About the Author

Chloe Gong is the New York Times bestselling author of These Violent Delights and its sequel, Our Violent Ends. She is a recent graduate of the University of Pennsylvania, where she double-majored in English and international relations. Born in Shanghai and raised in Auckland, New Zealand, Chloe is now located in New York pretending to be a real adult. You can find her on Twitter, Instagram, and TikTok under @TheChloeGong or check out her website at TheChloeGong.com. 

Product details

  • Publisher ‏ : ‎ Margaret K. McElderry Books (17 November 2020)
  • Language ‏ : ‎ English
  • Hardcover ‏ : ‎ 464 pages
  • ISBN-10 ‏ : ‎ 1534457690
  • ISBN-13 ‏ : ‎ 978-1534457690
  • Reading age ‏ : ‎ 14 years and up
  • Item Weight ‏ : ‎ 626 g
  • Dimensions ‏ : ‎ 15.24 x 3.81 x 22.86 cm
  • Customer Reviews:
    4.5 out of 5 stars 1,491 ratings

Customer reviews

4.5 out of 5 stars
4.5 out of 5
1,491 global ratings
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Reviewed in India on 19 November 2020
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The coycaterpillar Reads
2.0 out of 5 stars Very poorly executed
Reviewed in the United Kingdom on 7 February 2021
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11 people found this helpful
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1.0 out of 5 stars paperback não vale a pena
Reviewed in Brazil on 30 April 2021
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25 people found this helpful
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5.0 out of 5 stars The Romeo and Juliet retelling we all want
Reviewed in the United Kingdom on 21 November 2020
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5.0 out of 5 stars The Romeo and Juliet retelling we all want
Reviewed in the United Kingdom on 21 November 2020
I was kindly gifted a copy of this ebook by Hodder & Stoughton via NetGalley in exchange for an honest review. So thank you so so much!

When I initially heard about These Violent Delights, all I knew was that it was a Romeo and Juliet retelling set in a 1920’s Shanghai. For me that was enough to get excited and immediately pre-order. I have always been a huge fan of the forbidden romance/enemies to romance tropes, so Romeo and Juliet was always up my street.

I didn’t know much more about this one until I received the ARC, so I was extremely pleased to find that not only was it an R&J retelling but also containing a murder mystery, monsters, and gangsters.

The thing that really captured me was the writing style. I was immediately drawn in to the 1920’s Shanghai and politics surrounding the story itself. I found it informative without even realising, with the rich descriptions I felt as if I were there myself at times.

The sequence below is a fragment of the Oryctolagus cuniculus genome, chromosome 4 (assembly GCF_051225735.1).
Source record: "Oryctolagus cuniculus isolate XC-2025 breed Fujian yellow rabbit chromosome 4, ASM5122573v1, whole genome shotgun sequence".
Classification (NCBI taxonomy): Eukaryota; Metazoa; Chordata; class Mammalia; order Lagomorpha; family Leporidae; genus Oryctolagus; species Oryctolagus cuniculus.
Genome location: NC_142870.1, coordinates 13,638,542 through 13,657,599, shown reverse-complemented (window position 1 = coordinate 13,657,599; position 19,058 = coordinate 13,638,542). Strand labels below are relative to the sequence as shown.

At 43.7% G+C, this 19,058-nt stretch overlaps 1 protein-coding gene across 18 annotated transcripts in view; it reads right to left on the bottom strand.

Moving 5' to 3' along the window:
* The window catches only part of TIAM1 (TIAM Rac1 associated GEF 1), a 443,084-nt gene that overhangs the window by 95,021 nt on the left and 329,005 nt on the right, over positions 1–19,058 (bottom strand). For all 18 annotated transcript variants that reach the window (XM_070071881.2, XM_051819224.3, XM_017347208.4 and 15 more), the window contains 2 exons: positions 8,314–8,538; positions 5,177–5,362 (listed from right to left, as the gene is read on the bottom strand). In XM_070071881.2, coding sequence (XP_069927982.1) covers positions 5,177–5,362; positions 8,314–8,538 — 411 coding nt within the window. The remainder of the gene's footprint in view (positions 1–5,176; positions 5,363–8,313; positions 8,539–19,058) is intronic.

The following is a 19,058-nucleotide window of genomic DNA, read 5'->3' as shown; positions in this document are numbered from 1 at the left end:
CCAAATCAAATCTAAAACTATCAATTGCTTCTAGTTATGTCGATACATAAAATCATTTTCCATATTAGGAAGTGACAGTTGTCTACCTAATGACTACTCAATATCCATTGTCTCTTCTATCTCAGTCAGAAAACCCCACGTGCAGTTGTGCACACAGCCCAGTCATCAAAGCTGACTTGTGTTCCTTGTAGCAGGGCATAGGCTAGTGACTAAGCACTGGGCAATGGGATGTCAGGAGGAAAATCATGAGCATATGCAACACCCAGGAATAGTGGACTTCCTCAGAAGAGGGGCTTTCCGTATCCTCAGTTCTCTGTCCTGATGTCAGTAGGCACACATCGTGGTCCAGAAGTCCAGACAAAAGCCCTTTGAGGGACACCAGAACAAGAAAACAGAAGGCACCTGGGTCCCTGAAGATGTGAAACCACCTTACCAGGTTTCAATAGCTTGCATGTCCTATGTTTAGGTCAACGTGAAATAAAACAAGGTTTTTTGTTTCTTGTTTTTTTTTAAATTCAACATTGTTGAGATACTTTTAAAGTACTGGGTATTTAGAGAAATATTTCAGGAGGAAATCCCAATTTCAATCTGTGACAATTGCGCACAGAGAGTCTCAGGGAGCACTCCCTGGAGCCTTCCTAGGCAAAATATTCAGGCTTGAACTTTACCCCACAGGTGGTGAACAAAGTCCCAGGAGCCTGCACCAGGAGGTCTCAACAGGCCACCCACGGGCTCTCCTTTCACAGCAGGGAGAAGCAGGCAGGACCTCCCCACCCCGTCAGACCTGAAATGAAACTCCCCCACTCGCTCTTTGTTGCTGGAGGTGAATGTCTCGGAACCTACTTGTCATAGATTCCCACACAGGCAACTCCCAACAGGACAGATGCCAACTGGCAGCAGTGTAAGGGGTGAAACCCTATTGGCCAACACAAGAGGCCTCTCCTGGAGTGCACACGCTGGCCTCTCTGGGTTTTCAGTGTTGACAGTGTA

In regards to the story I really enjoyed it, it dived right into the action and was easy to follow, there was little hidden in regards to the gory deaths and that made it all the more exciting. Although we immediately knew the cause of these deaths it was still surrounded in mystery and remained that way until the very last page, being 464 pages (according to Goodreads) the expectation would be that we would get an early reveal or after some time it would become a little predictable or even dare I say it a bit boring. But I was still as hooked as I was when I first started. The one thing I love about the mystery's is trying to predict the killer, but I had no chance with this one. Characters were introduced so intricately that you didn’t question their motives until everything became clear at the end.

Throughout the book various plot holes arise, mentions of the past we do not know about but so desperately want to, they are revealed neatly at the end in a way which fits the story, rather than simply info dumping.

I loved the ending, it was suspenseful, everything came to together and set up book 2 perfectly. My only issue is that by reading this ARC I now have even longer to wait for the sequel!

I liked being able to recognise the characters from the play, being such a big family on both sides I found it easier to keep track of each one and their relevance to the plot. I felt we saw more of the Cai’s rather than the Montagov’s, so although I feel I have a pretty good idea of Juliette’s family with Roma I still feel a little unsure. But I am hoping this is something that can be looked into more in the sequel. However I do have to say that this replicates their relations to their family perfectly.

We become immediately aware that although both are in line to take over from their family only one is more comfortable doing so. Only Juliette was trying to fit into the role which was almost being taken from her, whereas with Roma, I can’t recall more than a single instance that he was actually at his family home, unstinting to continue on with the reigns being passed onto him.